The bags come in medium and large sizes, which are meant to hold 2-3 servings and 3-5 servings respectively. Instructions for steaming various foods are printed right on the bag. The instructions say that no water is needed as "moisture in the food provides sufficient steam" and special vents in the bag control pressure inside the bag. The bags are dioxin-free and meet all FDA requirements.
We steamed a bag of broccoli on one day and green beans on another. The broccoli turned out perfectly, cooked through but still firm enough to have a bite. The green beans were a bit overdone, but we wondered if that might have been because the beans were a bit (...er...a lot) past their prime.
It's hard to deny the convenience of these steamer bags. They're the definition of "no fuss, no muss," particularly when you compare this to dragging out pots and steamer baskets and waiting for water to boil for the traditional method. Ziploc advises that each bag should be used only once, but my parents (from whom I inherited my frugal ways) feel sure that the cleaned and dried bags will be good for several more uses.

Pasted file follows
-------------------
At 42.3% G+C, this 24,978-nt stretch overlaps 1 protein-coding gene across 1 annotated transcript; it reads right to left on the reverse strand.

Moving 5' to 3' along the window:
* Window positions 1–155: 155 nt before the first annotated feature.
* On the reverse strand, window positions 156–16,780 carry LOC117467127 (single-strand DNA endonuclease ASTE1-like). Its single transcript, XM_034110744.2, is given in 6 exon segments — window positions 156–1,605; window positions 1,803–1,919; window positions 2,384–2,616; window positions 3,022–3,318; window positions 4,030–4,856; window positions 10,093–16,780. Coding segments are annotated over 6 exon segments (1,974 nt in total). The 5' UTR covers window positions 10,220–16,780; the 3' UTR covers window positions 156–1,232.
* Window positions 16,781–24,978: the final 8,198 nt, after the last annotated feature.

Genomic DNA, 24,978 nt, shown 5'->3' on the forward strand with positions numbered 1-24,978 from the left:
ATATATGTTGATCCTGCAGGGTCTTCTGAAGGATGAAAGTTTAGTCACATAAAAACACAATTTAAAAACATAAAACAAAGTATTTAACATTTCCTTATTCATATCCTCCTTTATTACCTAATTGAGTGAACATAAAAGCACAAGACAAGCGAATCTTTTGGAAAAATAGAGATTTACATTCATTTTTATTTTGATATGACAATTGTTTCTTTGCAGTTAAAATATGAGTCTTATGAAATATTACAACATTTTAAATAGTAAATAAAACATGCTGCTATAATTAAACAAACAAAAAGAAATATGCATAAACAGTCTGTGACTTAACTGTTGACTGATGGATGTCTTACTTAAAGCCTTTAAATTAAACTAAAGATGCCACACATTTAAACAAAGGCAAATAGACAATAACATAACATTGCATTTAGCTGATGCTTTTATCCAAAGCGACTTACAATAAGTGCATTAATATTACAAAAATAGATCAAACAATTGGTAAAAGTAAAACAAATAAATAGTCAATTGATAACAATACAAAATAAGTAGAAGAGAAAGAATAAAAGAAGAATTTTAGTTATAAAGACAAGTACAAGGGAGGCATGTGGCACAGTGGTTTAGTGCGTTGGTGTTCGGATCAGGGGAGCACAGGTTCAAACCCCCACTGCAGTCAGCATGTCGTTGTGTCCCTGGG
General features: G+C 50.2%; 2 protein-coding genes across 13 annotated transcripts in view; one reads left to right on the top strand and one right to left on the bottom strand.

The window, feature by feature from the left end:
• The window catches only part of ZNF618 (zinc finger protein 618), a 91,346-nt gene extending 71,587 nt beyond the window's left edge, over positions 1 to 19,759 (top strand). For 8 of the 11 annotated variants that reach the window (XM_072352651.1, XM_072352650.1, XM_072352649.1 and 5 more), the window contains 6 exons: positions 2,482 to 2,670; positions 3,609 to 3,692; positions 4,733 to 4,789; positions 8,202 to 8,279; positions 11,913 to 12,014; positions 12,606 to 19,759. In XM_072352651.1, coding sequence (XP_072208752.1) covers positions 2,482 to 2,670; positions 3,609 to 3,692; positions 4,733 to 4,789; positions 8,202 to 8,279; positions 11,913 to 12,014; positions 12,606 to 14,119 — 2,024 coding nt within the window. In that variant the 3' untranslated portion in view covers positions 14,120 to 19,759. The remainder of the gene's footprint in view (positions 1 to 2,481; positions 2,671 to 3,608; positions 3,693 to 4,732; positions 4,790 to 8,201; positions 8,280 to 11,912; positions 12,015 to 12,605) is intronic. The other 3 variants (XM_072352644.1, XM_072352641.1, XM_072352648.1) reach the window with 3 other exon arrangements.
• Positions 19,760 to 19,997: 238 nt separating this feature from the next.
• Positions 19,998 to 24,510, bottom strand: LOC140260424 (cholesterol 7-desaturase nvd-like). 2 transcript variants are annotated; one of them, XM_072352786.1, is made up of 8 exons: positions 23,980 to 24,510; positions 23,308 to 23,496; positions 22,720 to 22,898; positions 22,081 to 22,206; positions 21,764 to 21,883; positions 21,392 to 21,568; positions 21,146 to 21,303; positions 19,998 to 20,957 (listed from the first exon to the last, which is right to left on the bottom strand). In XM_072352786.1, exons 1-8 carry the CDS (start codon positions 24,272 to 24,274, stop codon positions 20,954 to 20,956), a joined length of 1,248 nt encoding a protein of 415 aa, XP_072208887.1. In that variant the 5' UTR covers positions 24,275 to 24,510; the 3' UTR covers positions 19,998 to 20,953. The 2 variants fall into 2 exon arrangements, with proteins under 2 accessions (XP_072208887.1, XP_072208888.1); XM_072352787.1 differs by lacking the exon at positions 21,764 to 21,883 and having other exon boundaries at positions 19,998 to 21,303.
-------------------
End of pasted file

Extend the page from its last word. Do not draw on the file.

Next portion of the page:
In addition to veggies, Ziploc has also designed these bags to be used for cooking meats and even whole dinners, though we have to admit that cooking meat in the microwave has no appeal to us at all. Their website does boast an impressive array of recipes, including appetizers, entries, and even desserts made right in the steamer bags.
Have you tried these steamer bags? Or is this something that you would try?!
Related: Microwave Silicone Steamer from Okra
(Images: The Nibble)